Japanese major automakers perform favorably despite cuts in output

The Yomiuri Shimbun
Vehicles are lined up for loading onto a ship at Toyota Motor Corp.’s Meiko Center in Tokai, Aichi Prefecture, in December.

Major Japanese automakers are performing favorably on the back of strong demand after emerging from a difficult situation marked by production cuts due to parts shortages.

Toyota Motor Corp. posted a record-high net profit for April-December 2021, while Nissan Motor Co. and Honda Motor Co. revised upward their profit forecasts for the business year ending in March 2022.

The favorable results come as an increasing demand for cars has far exceeded supply amid the global economic recovery from the novel coronavirus pandemic, allowing them to sell well even at moderate discounts.

Weak yen a tailwind

According to Toyota’s consolidated financial results for April-December released Feb. 9, sales increased 19.2% from the same period of the previous year to ¥23.27 trillion, while operating profit rose 67.9% to ¥2.53 trillion, and net profit surged 57.8% to ¥2.32 trillion — all record highs.

In its key markets of North America and China, Toyota’s strong sales of high-priced sport-utility vehicles and fuel-efficient hybrid vehicles offset the negative impact from production cuts on sales.

While automakers have been cutting production, demand for vehicles remains strong.

Deliveries to customers, however, are another matter, with exceptionally long delays being seen after customers sign their sales contracts.

An extreme example of delayed deliveries involves Toyota’s popular SUV Land Cruiser — now estimated at up to four years.

Competition is particularly fierce in North America, the main battleground for global automakers. In order to avoid having excessive vehicles in their inventories, carmakers have traditionally provided dealers with sales incentives, which become a source for discounted sales.

Automakers now face a shortage of vehicles to sell immediately, which in turn has led to fewer sales incentives, especially in North America, which led to the growth in profits. This boosted Toyota’s operating profit by ¥150 billion.

A weakening of the yen is also providing a tailwind for Toyota: Its annual operating profit increases by ¥40 billion when the yen weakens by ¥1 against the dollar,

In the April-December period, Toyota’s operating profit turned upward ¥445 billion because of foreign exchange factors as the yen weakened by ¥5 against the dollar from the same period of the previous year.

Other automakers are also improving profitability by curbing discounts, while benefiting from the weaker yen.

Nissan announced Feb. 8 that it revised upward its annual consolidated net profit forecast for the business year ending March 2022 to ¥205 billion, an increase of ¥25 billion over the previous outlook as of November.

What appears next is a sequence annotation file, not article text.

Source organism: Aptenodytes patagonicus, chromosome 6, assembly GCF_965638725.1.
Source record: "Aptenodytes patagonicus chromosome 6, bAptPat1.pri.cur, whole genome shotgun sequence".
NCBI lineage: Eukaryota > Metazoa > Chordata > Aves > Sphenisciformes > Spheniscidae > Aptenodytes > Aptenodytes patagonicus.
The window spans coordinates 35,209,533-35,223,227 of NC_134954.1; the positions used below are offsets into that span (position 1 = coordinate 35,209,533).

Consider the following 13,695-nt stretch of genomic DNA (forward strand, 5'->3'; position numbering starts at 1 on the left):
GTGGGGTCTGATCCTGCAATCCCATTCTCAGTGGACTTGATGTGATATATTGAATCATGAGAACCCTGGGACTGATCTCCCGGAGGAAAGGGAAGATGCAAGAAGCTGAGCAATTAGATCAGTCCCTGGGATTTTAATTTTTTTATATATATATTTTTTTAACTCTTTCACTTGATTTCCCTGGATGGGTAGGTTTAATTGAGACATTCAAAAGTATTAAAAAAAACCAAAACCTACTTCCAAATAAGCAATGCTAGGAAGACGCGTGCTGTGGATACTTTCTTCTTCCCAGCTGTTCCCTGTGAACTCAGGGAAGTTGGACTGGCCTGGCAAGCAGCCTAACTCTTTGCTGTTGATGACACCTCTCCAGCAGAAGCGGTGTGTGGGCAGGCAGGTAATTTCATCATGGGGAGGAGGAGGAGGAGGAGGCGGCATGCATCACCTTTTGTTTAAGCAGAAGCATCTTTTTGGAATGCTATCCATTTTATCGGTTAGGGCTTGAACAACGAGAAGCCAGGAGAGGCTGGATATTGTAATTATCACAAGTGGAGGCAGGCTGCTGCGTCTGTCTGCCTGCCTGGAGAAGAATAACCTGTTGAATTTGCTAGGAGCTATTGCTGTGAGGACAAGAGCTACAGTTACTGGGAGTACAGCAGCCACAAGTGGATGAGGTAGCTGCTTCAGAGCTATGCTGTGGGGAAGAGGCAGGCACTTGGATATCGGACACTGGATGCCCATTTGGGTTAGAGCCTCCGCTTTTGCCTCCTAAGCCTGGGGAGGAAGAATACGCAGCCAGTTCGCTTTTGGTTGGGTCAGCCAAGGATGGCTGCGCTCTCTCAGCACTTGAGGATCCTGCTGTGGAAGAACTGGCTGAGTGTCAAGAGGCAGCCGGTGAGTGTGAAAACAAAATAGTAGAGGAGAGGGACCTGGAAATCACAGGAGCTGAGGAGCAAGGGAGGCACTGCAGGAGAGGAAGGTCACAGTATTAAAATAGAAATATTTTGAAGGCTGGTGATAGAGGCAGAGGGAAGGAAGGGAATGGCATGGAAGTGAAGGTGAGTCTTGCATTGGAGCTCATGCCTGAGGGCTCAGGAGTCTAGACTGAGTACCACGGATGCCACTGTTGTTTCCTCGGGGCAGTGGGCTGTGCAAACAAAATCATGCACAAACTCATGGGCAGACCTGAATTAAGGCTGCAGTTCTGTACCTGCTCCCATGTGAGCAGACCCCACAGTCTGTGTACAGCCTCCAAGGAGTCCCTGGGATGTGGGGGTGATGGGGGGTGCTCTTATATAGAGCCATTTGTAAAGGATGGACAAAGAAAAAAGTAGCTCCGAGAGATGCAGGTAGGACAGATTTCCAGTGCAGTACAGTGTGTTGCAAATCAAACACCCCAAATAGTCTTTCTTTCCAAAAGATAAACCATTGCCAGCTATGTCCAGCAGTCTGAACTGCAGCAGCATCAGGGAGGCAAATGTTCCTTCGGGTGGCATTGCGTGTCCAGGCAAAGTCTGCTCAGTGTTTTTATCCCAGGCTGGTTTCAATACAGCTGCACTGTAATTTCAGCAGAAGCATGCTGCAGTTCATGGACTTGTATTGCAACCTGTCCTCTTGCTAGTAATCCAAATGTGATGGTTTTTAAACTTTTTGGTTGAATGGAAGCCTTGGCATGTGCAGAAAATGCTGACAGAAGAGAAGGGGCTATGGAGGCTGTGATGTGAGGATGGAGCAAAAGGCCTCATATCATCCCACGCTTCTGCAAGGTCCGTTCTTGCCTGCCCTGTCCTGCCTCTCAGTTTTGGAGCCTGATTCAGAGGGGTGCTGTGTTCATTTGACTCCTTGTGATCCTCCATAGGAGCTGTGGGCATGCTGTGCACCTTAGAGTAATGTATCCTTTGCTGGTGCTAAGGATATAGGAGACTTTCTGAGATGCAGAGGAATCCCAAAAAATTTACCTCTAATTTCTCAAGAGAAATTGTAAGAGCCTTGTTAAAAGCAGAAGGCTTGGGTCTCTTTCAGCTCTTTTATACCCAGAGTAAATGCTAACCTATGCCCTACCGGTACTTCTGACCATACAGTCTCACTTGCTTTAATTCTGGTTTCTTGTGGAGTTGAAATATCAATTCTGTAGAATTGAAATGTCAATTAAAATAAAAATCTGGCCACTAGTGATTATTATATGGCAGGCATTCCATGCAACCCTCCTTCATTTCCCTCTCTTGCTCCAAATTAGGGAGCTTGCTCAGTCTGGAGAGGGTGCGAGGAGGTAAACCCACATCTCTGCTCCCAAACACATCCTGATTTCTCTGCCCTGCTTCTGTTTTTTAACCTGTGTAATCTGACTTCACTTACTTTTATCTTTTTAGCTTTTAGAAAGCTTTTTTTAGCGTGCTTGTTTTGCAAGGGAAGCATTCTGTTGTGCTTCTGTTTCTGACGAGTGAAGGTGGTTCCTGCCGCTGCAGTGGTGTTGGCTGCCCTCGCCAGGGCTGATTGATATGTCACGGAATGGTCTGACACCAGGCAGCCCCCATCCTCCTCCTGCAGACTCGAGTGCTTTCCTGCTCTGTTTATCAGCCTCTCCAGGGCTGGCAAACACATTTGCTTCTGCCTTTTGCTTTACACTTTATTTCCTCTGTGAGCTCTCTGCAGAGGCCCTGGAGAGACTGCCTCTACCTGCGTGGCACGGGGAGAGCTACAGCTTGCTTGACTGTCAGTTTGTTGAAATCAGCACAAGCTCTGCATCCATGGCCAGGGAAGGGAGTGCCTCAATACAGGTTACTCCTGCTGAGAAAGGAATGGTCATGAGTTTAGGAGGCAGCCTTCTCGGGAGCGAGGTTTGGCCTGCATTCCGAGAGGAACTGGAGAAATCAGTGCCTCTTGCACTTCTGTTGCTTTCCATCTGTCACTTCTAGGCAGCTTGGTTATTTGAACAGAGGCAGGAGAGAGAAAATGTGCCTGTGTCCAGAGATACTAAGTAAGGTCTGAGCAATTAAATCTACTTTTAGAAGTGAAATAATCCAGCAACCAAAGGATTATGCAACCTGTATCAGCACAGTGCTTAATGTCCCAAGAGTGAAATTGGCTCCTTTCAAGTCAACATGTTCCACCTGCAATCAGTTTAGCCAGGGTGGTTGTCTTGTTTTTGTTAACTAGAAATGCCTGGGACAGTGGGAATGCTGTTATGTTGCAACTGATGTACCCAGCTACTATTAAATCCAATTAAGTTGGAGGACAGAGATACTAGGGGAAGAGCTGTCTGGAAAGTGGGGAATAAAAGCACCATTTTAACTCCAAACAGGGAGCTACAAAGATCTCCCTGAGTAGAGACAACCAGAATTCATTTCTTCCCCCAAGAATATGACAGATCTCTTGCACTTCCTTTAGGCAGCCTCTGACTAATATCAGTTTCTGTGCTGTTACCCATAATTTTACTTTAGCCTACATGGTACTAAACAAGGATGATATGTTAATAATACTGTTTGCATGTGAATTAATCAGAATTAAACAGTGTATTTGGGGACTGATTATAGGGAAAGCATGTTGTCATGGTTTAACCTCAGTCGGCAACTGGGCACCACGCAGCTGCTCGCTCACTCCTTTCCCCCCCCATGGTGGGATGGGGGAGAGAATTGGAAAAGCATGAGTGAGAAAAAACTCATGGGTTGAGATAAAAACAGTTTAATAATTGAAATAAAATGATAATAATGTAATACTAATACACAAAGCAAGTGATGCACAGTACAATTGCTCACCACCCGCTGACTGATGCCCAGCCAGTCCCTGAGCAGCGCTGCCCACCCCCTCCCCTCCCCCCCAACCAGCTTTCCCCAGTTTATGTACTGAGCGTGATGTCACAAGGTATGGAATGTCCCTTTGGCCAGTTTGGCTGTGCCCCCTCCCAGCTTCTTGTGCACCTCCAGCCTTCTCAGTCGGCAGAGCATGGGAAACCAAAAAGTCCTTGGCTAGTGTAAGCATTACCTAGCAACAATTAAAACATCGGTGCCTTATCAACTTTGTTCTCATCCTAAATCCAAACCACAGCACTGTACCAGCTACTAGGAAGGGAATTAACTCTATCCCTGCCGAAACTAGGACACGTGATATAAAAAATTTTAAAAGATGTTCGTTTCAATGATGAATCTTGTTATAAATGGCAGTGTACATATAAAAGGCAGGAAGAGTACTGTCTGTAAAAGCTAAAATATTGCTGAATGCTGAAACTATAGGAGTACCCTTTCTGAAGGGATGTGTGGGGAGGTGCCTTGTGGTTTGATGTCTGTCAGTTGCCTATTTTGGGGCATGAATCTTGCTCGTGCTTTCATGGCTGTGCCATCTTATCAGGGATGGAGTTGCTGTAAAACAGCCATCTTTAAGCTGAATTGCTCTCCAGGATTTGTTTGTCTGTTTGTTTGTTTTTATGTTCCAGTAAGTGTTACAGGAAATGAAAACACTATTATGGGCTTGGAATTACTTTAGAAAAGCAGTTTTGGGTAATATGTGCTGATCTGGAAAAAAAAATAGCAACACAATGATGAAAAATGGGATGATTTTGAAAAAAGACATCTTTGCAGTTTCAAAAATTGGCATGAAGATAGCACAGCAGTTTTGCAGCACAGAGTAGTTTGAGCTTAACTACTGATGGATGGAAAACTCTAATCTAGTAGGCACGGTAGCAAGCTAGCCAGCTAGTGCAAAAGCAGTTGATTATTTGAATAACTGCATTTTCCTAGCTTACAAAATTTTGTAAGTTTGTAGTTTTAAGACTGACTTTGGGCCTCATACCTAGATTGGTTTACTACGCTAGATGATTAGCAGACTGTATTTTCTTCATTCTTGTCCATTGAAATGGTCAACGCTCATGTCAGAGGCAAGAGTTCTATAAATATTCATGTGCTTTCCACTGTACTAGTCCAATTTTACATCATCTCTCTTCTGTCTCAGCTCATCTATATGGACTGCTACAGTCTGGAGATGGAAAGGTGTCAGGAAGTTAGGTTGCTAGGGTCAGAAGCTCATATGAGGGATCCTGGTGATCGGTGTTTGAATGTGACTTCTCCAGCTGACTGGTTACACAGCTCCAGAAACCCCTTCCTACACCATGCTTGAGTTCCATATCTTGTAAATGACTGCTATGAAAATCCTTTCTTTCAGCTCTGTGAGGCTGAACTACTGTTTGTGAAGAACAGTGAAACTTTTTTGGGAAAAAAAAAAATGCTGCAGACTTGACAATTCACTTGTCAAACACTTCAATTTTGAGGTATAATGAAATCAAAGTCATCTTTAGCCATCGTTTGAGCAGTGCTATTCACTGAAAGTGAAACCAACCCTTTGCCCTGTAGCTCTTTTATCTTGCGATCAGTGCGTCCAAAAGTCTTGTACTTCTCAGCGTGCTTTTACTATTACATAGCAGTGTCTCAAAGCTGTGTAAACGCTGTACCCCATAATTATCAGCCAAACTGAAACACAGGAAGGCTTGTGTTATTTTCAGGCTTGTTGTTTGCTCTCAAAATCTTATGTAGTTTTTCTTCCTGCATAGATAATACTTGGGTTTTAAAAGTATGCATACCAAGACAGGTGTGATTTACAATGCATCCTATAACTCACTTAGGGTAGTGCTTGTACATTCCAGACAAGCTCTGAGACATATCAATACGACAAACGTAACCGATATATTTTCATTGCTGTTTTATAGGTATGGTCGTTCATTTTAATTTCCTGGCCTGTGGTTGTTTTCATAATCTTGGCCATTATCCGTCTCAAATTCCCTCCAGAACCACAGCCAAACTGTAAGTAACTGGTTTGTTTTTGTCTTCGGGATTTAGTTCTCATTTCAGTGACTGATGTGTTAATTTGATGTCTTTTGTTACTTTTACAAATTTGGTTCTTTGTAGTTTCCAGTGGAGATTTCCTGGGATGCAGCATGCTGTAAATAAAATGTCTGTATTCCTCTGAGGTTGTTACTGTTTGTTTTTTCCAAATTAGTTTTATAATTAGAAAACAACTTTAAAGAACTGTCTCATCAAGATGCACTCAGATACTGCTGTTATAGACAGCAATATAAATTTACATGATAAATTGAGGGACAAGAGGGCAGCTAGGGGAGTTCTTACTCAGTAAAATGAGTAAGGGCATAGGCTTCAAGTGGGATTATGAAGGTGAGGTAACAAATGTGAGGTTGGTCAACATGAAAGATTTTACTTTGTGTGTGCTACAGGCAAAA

Honda also announced similar figures on Feb. 9, and lifted its forecast to ¥670 billion, an increase of ¥115 billion from a projection in November last year.

In its key market of North America, Honda has kept its sales incentives for dealers at about $900 per unit, less than half the usual amount.

Parts suppliers struggling

Auto parts suppliers, however, are still struggling to cope with production cuts and soaring raw material prices.

Seven of 12 major Toyota-affiliated parts suppliers have revised downward their annual net profit forecasts through March.

Toyota said there has been a significant increase in the prices of steel and aluminum among other materials.

Such price hikes are a blow to parts makers as they cannot immediately reflect the hikes in their delivery prices to Toyota. In consideration of the impact on its entire group, Toyota is looking into ways so that parts makers can earlier reflect an increase in prices.

Toyota Motor itself has also been affected by the rise in raw material prices, which was a negative factor equivalent to ¥365 billion on Toyota’s operating profit in the nine months through December. Toyota expects this impact to be equivalent to ¥630 billion for the full year to March.

The biggest reason for the decline in automobile production is the shortage of semiconductor chips. Further production is also uncertain due to the spread of the omicron variant of the coronavirus. Many insiders are pessimistic.

Ashwani Gupta, Nissan’s chief operating officer, strongly believes that the chip shortage will not be resolved anytime soon.

Toyota has revised downward its sales forecast for the business year ending March 31, 2022, compared with the November forecast, while leaving its net profit and other figures unchanged.

Should automakers’ inventory drop further, sales volumes will drop significantly, making it impossible for them to keep up with the current strong performance, which they have enjoyed thanks to the weaker yen and shrinking sales incentives.

“Their favorable performance this time is largely due to external factors, which may end up being a temporary tailwind,” said SC-ABeam Automotive Consulting President Shinya Omori.

With the shift to electrification and automated driving, the automotive industry is at a major turning point. Thus, the focus will be on whether the companies will be able to change their profit structures from a long-term perspective.